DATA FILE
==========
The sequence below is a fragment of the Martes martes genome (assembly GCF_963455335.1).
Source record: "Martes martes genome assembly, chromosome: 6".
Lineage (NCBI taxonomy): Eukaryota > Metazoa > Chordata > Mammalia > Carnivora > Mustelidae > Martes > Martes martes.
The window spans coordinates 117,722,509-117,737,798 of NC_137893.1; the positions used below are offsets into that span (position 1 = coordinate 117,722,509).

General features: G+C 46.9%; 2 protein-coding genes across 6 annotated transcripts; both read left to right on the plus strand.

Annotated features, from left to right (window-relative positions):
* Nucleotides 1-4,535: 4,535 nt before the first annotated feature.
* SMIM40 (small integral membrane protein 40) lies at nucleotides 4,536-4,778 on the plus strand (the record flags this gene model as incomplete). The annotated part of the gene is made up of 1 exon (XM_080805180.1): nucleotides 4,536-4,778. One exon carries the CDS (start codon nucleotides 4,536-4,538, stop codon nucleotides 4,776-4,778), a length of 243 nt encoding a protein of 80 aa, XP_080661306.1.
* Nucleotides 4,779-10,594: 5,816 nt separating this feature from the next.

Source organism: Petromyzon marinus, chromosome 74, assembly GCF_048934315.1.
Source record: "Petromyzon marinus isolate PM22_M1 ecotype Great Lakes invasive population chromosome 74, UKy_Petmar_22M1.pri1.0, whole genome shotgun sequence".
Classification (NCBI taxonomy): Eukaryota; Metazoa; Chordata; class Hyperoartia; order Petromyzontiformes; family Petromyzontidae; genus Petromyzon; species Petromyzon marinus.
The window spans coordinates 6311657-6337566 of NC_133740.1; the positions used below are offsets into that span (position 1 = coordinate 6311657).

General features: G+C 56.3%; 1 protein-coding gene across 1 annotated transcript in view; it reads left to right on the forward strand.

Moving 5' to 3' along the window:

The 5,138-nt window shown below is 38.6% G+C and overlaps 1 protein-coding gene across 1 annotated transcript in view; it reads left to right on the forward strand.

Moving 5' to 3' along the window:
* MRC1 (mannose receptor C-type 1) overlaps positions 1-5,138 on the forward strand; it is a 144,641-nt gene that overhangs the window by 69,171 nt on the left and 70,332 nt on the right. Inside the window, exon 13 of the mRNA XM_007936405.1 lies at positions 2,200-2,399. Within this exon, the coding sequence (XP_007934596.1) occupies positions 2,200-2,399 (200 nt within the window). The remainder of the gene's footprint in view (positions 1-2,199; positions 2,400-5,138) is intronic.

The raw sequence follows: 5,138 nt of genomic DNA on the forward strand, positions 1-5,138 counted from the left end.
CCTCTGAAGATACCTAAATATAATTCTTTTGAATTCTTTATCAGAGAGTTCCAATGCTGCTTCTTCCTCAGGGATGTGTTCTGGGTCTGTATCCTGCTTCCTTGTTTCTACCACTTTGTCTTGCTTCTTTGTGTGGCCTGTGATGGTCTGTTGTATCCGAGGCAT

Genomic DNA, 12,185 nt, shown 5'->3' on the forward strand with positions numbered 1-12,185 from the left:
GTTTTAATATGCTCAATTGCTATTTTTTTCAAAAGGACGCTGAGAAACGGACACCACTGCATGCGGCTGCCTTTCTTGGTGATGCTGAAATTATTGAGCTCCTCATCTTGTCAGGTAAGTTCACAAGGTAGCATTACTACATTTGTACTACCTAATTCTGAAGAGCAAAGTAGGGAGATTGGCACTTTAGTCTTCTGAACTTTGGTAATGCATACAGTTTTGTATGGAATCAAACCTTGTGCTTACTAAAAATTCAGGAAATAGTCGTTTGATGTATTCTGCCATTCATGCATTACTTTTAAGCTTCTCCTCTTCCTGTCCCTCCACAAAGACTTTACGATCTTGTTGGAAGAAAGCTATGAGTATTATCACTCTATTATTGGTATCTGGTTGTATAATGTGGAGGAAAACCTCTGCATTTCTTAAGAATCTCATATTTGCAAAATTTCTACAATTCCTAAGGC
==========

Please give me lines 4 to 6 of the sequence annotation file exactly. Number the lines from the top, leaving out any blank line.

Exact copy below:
The window spans coordinates 117,722,509-117,737,798 of NC_137893.1; the positions used below are offsets into that span (position 1 = coordinate 117,722,509).

General features: G+C 46.9%; 2 protein-coding genes across 6 annotated transcripts; both read left to right on the plus strand.

Annotated features, from left to right (window-relative positions):